Date of Award

1-1-2011

Document Type

Campus Access Thesis

Department

Health Promotion, Education and Behavior

First Advisor

Sonya J Jones

Abstract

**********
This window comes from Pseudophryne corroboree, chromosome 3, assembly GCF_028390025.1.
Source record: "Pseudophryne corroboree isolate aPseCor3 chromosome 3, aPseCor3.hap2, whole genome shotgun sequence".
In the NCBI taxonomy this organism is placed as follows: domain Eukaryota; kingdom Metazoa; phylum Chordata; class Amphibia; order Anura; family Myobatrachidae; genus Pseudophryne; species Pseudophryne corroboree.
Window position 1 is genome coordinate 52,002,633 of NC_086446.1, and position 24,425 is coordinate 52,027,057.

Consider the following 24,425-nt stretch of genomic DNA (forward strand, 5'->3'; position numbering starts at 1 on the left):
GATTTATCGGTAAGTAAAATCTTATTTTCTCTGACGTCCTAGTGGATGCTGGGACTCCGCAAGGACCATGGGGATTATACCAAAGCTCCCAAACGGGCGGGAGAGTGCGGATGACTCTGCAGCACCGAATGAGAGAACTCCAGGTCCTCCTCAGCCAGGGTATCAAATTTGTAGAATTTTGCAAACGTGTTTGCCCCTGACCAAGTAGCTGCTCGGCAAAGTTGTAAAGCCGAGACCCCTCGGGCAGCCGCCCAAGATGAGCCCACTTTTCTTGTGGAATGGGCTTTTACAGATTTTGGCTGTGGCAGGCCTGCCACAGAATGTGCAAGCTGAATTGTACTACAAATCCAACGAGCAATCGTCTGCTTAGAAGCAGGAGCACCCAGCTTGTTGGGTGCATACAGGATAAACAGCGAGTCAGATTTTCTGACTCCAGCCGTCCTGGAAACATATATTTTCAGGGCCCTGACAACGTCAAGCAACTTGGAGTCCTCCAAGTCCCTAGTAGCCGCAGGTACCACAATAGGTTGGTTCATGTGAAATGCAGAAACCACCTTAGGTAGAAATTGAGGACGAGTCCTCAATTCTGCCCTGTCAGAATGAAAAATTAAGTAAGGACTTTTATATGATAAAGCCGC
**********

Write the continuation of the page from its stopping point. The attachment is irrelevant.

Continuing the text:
The rate of obesity among children and adolescents has been dramatically increasing over the past thirty years. There are multi-level influences on both children and adolescents, including parental influence, which has minimally been examined in terms of the association between parent involvement and student academic achievement. The role that parental involvement plays is not clearly understood in adolescent fruit and vegetable consumption or in body mass index (BMI). In this study, child and parent data were used from the Early Childhood Longitudinal Study, Kindergarten class (ECLS-K). Linear regression models were created to analyze change in BMI z-scores, and change in fruit and vegetable consumption between fifth and eighth-grade. Five independent parenting variables were considered: school involvement, rules for television, rules at home, communication about friends and school, and communication about health topics. The results indicated that parenting practices have an effect on adolescent BMI and on fruit and vegetable consumption. The parenting practices that had statistically significant positive relationships with fruit and vegetable consumption were school involvement, rules at home, and communication about friends and school. The parenting practices that had statistically significant inverse relationships with the change in BMI z-score were rules for television and school involvement. This is an important finding that suggests improving parenting skills and practices should be protective of children's health.

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